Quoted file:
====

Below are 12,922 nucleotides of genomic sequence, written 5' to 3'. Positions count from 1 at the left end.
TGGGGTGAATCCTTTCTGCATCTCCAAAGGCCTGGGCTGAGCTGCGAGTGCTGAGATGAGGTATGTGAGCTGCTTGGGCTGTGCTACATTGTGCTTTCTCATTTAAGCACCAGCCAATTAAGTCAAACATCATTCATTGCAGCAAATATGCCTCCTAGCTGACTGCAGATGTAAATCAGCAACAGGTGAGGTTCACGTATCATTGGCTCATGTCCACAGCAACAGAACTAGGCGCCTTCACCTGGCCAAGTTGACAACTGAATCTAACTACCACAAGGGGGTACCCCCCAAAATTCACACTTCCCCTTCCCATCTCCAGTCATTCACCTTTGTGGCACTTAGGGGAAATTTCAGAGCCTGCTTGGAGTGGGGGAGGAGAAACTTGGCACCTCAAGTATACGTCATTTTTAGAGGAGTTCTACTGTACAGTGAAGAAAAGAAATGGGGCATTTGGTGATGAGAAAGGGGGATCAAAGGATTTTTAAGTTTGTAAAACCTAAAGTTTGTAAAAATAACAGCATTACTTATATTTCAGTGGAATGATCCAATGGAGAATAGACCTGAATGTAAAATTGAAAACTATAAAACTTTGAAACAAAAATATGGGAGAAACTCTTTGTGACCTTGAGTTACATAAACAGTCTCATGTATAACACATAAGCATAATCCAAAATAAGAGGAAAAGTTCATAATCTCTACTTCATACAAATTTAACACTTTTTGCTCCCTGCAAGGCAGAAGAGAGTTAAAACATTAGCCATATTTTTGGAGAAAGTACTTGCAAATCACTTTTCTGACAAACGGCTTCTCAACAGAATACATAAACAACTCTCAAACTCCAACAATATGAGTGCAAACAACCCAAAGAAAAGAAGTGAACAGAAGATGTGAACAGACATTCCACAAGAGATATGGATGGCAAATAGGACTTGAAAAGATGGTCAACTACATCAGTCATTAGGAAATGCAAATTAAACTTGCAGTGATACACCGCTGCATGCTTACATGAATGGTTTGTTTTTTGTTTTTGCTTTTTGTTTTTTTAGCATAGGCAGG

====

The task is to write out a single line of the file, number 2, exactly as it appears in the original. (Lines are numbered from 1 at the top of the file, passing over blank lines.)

TGGGGTGAATCCTTTCTGCATCTCCAAAGGCCTGGGCTGAGCTGCGAGTGCTGAGATGAGGTATGTGAGCTGCTTGGGCTGTGCTACATTGTGCTTTCTCATTTAAGCACCAGCCAATTAAGTCAAACATCATTCATTGCAGCAAATATGCCTCCTAGCTGACTGCAGATGTAAATCAGCAACAGGTGAGGTTCACGTATCATTGGCTCATGTCCACAGCAACAGAACTAGGCGCCTTCACCTGGCCAAGTTGACAACTGAATCTAACTACCACAAGGGGGTACCCCCCAAAATTCACACTTCCCCTTCCCATCTCCAGTCATTCACCTTTGTGGCACTTAGGGGAAATTTCAGAGCCTGCTTGGAGTGGGGGAGGAGAAACTTGGCACCTCAAGTATACGTCATTTTTAGAGGAGTTCTACTGTACAGTGAAGAAAAGAAATGGGGCATTTGGTGATGAGAAAGGGGGATCAAAGGATTTTTAAGTTTGTAAAACCTAAAGTTTGTAAAAATAACAGCATTACTTATATTTCAGTGGAATGATCCAATGGAGAATAGACCTGAATGTAAAATTGAAAACTATAAAACTTTGAAACAAAAATATGGGAGAAACTCTTTGTGACCTTGAGTTACATAAACAGTCTCATGTATAACACATAAGCATAATCCAAAATAAGAGGAAAAGTTCATAATCTCTACTTCATACAAATTTAACACTTTTTGCTCCCTGCAAGGCAGAAGAGAGTTAAAACATTAGCCATATTTTTGGAGAAAGTACTTGCAAATCACTTTTCTGACAAACGGCTTCTCAACAGAATACATAAACAACTCTCAAACTCCAACAATATGAGTGCAAACAACCCAAAGAAAAGAAGTGAACAGAAGATGTGAACAGACATTCCACAAGAGATATGGATGGCAAATAGGACTTGAAAAGATGGTCAACTACATCAGTCATTAGGAAATGCAAATTAAACTTGCAGTGATACACCGCTGCATGCTTACATGAATGGTTTGTTTTTTGTTTTTGCTTTTTGTTTTTTTAGCATAGGCAGG